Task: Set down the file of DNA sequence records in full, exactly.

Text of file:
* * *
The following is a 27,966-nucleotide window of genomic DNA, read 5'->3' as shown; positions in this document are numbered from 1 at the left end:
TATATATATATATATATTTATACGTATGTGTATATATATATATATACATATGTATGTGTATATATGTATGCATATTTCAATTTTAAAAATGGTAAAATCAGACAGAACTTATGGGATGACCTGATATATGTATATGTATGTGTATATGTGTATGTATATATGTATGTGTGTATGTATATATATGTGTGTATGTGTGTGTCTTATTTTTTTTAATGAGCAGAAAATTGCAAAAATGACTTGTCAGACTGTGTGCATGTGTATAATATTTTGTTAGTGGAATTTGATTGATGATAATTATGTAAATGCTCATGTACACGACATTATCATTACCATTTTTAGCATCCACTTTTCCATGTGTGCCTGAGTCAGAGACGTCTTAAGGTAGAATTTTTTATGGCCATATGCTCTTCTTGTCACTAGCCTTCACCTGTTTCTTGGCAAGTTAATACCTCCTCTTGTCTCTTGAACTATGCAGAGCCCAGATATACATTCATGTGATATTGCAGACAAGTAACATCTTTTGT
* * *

The following is a 27,966-nucleotide window of genomic DNA, read 5'->3' as shown; positions in this document are numbered from 1 at the left end:
TATATATATATATATATTTATACGTATGTGTATATATATATATATACATATGTATGTGTATATATGTATGCATATTTCAATTTTAAAAATGGTAAAATCAGACAGAACTTATGGGATGACCTGATATATGTATATGTATGTGTATATGTGTATGTATATATGTATGTGTGTATGTATATATATGTGTGTATGTGTGTGTCTTATTTTTTTTAATGAGCAGAAAATTGCAAAAATGACTTGTCAGACTGTGTGCATGTGTATAATATTTTGTTAGTGGAATTTGATTGATGATAATTATGTAAATGCTCATGTACACGACATTATCATTACCATTTTTAGCATCCACTTTTCCATGTGTGCCTGAGTCAGAGACGTCTTAAGGTAGAATTTTTTATGGCCATATGCTCTTCTTGTCACTAGCCTTCACCTGTTTCTTGGCAAGTTAATACCTCCTCTTGTCTCTTGAACTATGCAGAGCCCAGATATACATTCATGTGATATTGCAGACAAGTAACATCTTTTGT